Consumers are changing their diets and adapting their shopping habits, all in a bid to contribute to the government’s UK net zero target by 2050, and hugely reduce our climate targets by 78% by 2035 – as recently announced by the Prime Minister.

With streaming services such as Netflix airing hard-hitting documentaries that showcase the devastating truth about the damage being made to the environment, combined with social media influencers and brands beating the very same drum, we are beginning to see a difference.

We explain how influencer marketing is being used by brands to raise awareness of sustainability rather than pushing a hard sale, as well to shift focus.

It is impossible for brands and businesses not to solely drive sales these days, particularly on social media.

However, what’s important is those brands that use their platforms to raise awareness of environmental, social, and economic issues and choose to tackle them as part of their vision and mission as opposed to pushing a hard sell.

Until recently, it was almost unheard of for brands to push for anything other than a direct sale, but times are changing and so are brands and influencers.

Moving away from fast fashion

Consumers are becoming more conscious about the impact their choices are having on the planet, as are brands.

With fast fashion contributing towards the detrimental state of the environment and the fashion industry being responsible for around 10% of global carbon dioxide emissions each year, brands are using their voices to make a change and not to simply drive sales.

Sustainability is a huge focus for brands utilising influencer marketing. By collaborating with influencers that share the same values and ethos, this is a sure-fire way to raise awareness and promote a positively impactful and sustainable lifestyle.

For example, nu-in is a sustainable fashion brand created by former YouTuber and original social media influencer Marcus Butler, his girlfriend, and their friends. On a journey to create clothing that doesn’t cost the earth, or negatively impact it, nu-in is driven by social and environmental sustainability.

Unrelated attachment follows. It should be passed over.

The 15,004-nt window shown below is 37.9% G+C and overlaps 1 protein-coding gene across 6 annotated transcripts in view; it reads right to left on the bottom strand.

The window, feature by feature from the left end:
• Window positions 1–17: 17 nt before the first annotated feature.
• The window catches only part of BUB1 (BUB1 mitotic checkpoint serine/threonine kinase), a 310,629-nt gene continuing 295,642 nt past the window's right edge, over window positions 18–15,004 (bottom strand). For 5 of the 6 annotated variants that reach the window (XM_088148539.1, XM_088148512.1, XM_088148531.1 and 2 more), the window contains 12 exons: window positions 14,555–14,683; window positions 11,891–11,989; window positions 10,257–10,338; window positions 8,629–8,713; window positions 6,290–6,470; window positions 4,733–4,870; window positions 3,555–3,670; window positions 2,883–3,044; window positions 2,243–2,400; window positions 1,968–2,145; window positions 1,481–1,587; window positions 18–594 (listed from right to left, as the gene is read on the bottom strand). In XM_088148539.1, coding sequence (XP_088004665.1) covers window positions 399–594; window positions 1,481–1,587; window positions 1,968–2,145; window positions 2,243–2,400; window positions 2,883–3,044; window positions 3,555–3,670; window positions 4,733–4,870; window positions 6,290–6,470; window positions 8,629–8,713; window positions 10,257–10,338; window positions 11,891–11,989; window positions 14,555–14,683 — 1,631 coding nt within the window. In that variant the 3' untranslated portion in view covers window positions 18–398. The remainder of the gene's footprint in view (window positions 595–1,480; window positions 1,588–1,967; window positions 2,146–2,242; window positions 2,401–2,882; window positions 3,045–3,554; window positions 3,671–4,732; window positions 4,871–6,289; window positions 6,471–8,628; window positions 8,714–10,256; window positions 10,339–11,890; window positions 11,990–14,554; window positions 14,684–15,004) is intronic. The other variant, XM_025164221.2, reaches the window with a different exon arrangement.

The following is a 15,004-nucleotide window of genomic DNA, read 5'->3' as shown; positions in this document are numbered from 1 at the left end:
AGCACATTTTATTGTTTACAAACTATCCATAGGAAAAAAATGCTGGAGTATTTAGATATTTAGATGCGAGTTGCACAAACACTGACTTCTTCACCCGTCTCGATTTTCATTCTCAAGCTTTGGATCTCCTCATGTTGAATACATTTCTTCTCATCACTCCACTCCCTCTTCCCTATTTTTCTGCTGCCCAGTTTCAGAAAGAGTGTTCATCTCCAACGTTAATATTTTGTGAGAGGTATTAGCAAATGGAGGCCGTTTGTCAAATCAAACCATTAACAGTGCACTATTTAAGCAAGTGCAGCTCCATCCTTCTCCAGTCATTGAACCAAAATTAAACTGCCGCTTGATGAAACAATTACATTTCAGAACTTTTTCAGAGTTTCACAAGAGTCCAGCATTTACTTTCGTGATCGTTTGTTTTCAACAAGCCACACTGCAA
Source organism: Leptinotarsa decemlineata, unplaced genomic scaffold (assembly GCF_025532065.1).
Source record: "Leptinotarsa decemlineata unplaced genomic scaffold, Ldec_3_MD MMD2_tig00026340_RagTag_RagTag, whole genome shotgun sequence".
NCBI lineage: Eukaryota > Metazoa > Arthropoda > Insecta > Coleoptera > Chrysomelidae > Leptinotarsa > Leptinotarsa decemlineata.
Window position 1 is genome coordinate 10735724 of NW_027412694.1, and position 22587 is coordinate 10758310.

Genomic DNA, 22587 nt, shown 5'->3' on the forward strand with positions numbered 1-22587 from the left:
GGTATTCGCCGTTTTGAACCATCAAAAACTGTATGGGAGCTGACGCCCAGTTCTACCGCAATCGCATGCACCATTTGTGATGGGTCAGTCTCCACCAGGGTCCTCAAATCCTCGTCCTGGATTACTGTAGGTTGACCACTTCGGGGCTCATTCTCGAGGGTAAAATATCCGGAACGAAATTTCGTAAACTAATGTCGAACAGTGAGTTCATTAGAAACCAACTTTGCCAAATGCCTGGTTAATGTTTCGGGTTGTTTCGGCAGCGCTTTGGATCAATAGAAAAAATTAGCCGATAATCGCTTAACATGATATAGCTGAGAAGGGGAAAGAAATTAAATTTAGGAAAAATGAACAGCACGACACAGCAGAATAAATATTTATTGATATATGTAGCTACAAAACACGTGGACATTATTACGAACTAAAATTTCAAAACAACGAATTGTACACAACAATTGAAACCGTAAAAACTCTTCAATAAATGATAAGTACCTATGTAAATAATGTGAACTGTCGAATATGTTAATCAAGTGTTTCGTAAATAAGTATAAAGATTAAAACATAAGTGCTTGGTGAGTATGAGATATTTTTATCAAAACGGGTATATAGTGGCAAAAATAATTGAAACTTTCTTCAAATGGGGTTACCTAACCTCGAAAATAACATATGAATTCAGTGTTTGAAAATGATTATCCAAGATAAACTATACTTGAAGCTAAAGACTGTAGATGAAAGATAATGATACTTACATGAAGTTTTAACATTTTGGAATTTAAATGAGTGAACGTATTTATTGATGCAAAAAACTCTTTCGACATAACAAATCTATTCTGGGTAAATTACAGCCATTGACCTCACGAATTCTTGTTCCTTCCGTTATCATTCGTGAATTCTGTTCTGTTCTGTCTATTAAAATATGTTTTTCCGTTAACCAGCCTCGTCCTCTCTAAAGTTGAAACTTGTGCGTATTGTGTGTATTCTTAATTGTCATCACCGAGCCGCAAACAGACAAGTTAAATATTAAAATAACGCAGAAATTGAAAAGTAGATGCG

Combining affordability with sustainability, nu-in aims to change the bad reputation of the fashion industry, putting their commitment to the environment above anything else.

Promoting circular fashion, nu-in contributes to a circular economy, ensuring that all materials used have been recycled and can be recycled once again, preventing waste, and encouraging the longevity of products.

Nu-in focuses on more than just the environmental impacts, but social and economic, too, ensuring that all products are made in fair, safe and ethical conditions. And with initiatives such as ‘Buy For Good’, the fashion brand donates 30% of their revenue to a variety of charities, continuing their mission to help people as well as the environment.

Reusable personal care

Wild is another brand that has come to the fore thanks to the power of influencer marketing. A sustainable, natural, cruelty-free and refillable deodorant brand, Wild aims to shake up the ‘throwaway culture of everyday bathroom products’, redefining the future of environmentally friendly personal care.

As the world’s first zero-plastic deodorant refill, Wild focuses its campaigns on encouraging consumers to reduce their waste as well as to move away from single-use plastic and supporting charities and reforestation projects.

Working with the likes of Niomi Smart, Lily Pebbles and Beth Sandland, Wild have successfully utilised influencer marketing to make long-lasting and sustainable changes as opposed to directly driving sales.

A focus on sustainability

There aren’t many ways in which brands can turn their attention to something other than sales, but sustainability manages to achieve just that.

And we’re beginning to see a collaborative effort between brands and social media influencers to move away from pushy sales and instead, educate, inform, and primarily, promote sustainably.

Echoing this sentiment, Robert Lockyer, CEO and founder of luxury packaging solutions provider Delta Global, explains how today, sustainability and influencer marketing equates to much more than just the product, but its packaging, too.

He said, “As an industry, we must ensure that the end of a products life cycle is the beginning of another, whilst educating the supply chain and promoting a more circular economy.

“From utilising paper offcuts and turning them into branded inserts or reclaimed paper handles, the opportunities for recyclability are endless. And, many influencers, particularly in the zero-waste arena, are engaging with this throughout their content.

“Now, many consumers actively seek out products and packaging that are easy to recycle, opting for brown paper as opposed to single-use plastic or other materials that pose the question of whether it is recyclable or not.

“It’s about creating solutions and marketing content that meets the attitudinal changes and needs of consumers, which predominantly focus on the demand for sustainable, reusable and eco-friendly alternatives.”

But, whilst we’re still somewhat overrun by fast-fashion, we are heading in the right direction, and one that positively impacts both society and the world we live in.

It is now down to brands and influencers to work together, using their platforms to raise awareness of such issues and to promote sustainability. Influencer marketing is playing a huge part in this, and we can’t wait to see where it takes us.

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